That a man is soberly to judge of the divine ordinances
The true field and subject of imposture are things unknown, forasmuch as, in the first place, their very strangeness lends them credit, and moreover, by not being subjected to our ordinary reasons, they deprive us of the means to question and dispute them: For which reason, says Plato, —[In Critias.]—it is much more easy to satisfy the hearers, when speaking of the nature of the gods than of the nature of men, because the ignorance of the auditory affords a fair and large career and all manner of liberty in the handling of abstruse things. Thence it comes to pass, that nothing is so firmly believed, as what we least know; nor any people so confident, as those who entertain us with fables, such as your alchemists, judicial astrologers, fortune-tellers, and physicians,
Id genus omne.
[“All that sort of people.”—Horace, Sat., i. 2, 2.]
To which I would willingly, if I durst, join a pack of people that take upon them to interpret and control the designs of God Himself, pretending to find out the cause of every accident, and to pry into the secrets of the divine will, there to discover the incomprehensible motive, of His works; and although the variety, and the continual discordance of events, throw them from corner to corner, and toss them from east to west, yet do they still persist in their vain inquisition, and with the same pencil to paint black and white.
In a nation of the Indies, there is this commendable custom, that when anything befalls them amiss in any encounter or battle, they publicly ask pardon of the sun, who is their god, as having committed an unjust action, always imputing their good or evil fortune to the divine justice, and to that submitting their own judgment and reason. ’Tis enough for a Christian to believe that all things come from God, to receive them with acknowledgment of His divine and inscrutable wisdom, and also thankfully to accept and receive them, with what face soever they may present themselves.
But I do not approve of what I see in use, that is, to seek to affirm and support our religion by the prosperity of our enterprises. Our belief has other foundation enough, without going about to authorise it by events: for the people being accustomed to such plausible arguments as these and so proper to their taste, it is to be feared, lest when they fail of success they should also stagger in their faith: as in the war wherein we are now engaged upon the account of religion, those who had the better in the business of Rochelabeille,—[May 1569.]—making great brags of that success as an infallible approbation of their cause, when they came afterwards to excuse their misfortunes of Moncontour and Jarnac, by saying they were fatherly scourges and corrections that they had not a people wholly at their mercy, they make it manifestly enough appear, what it is to take two sorts of grist out of the same sack, and with the same mouth to blow hot and cold.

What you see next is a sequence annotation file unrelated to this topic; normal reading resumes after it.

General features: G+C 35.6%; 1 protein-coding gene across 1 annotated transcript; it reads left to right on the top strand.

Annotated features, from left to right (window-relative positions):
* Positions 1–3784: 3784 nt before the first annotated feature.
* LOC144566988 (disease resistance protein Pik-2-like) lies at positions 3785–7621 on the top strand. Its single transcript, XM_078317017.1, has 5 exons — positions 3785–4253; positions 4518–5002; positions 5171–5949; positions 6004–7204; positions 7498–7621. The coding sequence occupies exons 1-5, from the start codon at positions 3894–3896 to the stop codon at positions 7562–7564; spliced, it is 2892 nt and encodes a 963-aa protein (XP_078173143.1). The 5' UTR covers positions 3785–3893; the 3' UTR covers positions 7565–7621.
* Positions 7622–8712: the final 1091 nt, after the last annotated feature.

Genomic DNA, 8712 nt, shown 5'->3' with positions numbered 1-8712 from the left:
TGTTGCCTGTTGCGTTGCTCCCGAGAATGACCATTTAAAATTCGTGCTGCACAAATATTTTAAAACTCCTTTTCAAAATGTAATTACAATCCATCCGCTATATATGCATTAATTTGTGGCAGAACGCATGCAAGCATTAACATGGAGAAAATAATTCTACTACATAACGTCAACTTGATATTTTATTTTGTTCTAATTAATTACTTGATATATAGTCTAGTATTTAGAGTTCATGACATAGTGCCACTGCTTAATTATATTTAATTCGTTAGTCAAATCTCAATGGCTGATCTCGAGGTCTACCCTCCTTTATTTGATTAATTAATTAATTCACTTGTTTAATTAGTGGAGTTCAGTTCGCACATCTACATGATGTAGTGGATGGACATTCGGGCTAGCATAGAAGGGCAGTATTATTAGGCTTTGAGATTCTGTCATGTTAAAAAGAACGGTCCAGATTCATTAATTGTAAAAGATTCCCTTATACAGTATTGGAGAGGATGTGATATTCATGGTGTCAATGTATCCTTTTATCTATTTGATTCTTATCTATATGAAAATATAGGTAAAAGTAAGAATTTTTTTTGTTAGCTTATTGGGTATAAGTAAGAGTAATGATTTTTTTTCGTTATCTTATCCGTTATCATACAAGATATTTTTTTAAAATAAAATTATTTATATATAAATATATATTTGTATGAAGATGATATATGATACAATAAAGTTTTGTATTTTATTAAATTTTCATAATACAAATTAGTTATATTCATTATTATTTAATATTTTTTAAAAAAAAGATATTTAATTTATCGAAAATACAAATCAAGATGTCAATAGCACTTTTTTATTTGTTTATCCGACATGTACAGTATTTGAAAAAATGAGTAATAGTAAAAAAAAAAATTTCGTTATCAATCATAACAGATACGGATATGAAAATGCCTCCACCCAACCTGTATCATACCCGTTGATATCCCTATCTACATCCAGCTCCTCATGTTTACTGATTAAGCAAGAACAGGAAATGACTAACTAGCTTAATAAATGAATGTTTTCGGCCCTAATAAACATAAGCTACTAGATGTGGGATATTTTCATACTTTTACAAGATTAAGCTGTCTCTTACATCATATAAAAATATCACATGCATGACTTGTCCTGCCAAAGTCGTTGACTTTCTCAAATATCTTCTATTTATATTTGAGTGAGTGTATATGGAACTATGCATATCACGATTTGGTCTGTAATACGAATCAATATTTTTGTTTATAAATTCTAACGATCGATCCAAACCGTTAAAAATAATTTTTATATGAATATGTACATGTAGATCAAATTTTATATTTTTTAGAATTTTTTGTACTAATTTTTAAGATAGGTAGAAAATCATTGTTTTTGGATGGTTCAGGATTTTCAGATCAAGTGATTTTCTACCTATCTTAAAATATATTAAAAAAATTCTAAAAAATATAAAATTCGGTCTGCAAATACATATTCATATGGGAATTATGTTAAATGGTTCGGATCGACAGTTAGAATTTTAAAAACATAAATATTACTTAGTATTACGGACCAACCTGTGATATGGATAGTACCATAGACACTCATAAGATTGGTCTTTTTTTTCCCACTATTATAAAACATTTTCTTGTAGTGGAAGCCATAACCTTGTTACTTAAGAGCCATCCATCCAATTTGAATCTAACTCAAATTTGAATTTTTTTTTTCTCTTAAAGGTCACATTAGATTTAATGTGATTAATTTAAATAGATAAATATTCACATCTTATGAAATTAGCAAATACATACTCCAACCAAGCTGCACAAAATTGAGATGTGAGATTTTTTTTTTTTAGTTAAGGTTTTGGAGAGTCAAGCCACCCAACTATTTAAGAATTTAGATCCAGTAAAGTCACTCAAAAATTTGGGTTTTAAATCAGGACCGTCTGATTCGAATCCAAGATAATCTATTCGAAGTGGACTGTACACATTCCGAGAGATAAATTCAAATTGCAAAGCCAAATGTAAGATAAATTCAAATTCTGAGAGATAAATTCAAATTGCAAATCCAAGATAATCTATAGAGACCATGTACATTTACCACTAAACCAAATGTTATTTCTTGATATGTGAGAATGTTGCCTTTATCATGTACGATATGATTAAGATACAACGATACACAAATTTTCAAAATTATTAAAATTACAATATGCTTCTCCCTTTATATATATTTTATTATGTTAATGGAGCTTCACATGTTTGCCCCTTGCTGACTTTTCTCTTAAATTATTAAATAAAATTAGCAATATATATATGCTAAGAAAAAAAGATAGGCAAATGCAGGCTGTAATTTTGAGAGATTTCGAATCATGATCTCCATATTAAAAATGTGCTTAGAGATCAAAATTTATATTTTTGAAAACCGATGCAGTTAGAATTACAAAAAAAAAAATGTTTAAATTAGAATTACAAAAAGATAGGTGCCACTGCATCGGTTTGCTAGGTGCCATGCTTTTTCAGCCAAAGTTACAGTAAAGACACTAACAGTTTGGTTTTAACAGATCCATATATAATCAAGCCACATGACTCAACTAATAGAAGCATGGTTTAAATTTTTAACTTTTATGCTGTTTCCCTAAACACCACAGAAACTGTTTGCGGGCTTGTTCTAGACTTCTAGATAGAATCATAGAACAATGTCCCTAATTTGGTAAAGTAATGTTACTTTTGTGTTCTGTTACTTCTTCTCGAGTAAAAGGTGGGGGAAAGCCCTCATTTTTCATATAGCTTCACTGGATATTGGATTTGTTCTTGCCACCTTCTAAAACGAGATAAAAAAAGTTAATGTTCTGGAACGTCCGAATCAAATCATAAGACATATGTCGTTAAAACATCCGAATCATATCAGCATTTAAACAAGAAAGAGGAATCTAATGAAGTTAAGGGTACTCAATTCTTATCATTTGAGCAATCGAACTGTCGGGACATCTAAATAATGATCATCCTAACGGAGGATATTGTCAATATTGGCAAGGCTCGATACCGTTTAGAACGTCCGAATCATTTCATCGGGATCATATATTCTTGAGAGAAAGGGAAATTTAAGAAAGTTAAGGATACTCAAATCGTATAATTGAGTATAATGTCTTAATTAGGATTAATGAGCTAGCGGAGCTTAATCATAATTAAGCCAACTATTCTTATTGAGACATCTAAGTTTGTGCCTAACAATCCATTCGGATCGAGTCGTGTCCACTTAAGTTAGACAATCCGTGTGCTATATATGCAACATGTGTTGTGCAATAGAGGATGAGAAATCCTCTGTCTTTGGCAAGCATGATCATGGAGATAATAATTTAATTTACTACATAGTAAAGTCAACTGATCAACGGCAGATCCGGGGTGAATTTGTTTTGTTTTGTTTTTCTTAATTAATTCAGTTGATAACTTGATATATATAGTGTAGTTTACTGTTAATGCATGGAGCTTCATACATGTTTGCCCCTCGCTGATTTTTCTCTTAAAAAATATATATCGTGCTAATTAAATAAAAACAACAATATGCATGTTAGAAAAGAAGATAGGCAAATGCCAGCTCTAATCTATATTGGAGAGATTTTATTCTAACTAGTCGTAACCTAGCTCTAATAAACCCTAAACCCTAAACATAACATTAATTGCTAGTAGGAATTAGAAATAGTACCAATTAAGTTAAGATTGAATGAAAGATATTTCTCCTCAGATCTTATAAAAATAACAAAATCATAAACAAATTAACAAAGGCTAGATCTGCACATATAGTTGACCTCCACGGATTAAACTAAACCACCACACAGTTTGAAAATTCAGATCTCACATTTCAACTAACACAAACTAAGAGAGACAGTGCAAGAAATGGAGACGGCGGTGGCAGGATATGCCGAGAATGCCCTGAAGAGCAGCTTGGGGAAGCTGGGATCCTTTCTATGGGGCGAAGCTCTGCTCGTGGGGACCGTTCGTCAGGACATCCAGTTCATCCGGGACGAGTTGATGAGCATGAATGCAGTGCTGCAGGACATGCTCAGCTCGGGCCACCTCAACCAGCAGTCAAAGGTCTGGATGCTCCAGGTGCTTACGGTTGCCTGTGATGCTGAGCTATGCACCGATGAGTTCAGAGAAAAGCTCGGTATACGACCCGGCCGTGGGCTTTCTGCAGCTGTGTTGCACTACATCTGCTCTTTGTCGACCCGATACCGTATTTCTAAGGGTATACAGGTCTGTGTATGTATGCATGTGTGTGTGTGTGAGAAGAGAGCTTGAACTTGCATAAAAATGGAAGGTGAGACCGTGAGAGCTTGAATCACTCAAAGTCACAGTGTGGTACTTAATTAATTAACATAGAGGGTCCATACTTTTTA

It were better to possess the vulgar with the solid and real foundations of truth. ’Twas a fine naval battle that was gained under the command of Don John of Austria a few months since—[That of Lepanto, October 7, 1571.]—against the Turks; but it has also pleased God at other times to let us see as great victories at our own expense. In fine, ’tis a hard matter to reduce divine things to our balance, without waste and losing a great deal of the weight. And who would take upon him to give a reason that Arius and his Pope Leo, the principal heads of the Arian heresy, should die, at several times, of so like and strange deaths (for being withdrawn from the disputation by a griping in the bowels, they both of them suddenly gave up the ghost upon the stool), and would aggravate this divine vengeance by the circumstances of the place, might as well add the death of Heliogabalus, who was also slain in a house of office.
And, indeed, Irenaeus was involved in the same fortune. God, being pleased to show us, that the good have something else to hope for and the wicked something else to fear, than the fortunes or misfortunes of this world, manages and applies these according to His own occult will and pleasure, and deprives us of the means foolishly to make thereof our own profit. And those people abuse themselves who will pretend to dive into these mysteries by the strength of human reason. They never give one hit that they do not receive two for it; of which St. Augustine makes out a great proof upon his adversaries. ’Tis a conflict that is more decided by strength of memory than by the force of reason. We are to content ourselves with the light it pleases the sun to communicate to us, by virtue of his rays; and who will lift up his eyes to take in a greater, let him not think it strange, if for the reward of his presumption, he there lose his sight.
Quis hominum potest scire consilium Dei? Aut quis poterit cogitare quid velit Dominus?
[“Who of men can know the counsel of God? or who can think what the will of the Lord is.”—Book of Wisdom, ix. 13.]
Montaigne, Michel de. “That a man is soberly to judge of the divine ordinances.” Trans. Charles Cotton. 1574. Quotidiana. Ed. Patrick Madden. 23 Sep 2006. 29 Mar 2017 <http://essays.quotidiana.org/montaigne/that_a_man_is_soberly_to_judge/>.
The very felicity of life itself, which depends upon the tranquillity and contentment of a well-descended spirit, and the resolution and assurance of a well-ordered soul, ought never to be attributed to any man till he has first been seen to play the last, and, doubtless, the hardest act of his part.
Valour has its bounds as well as other virtues, which, once transgressed, the next step is into the territories of vice.
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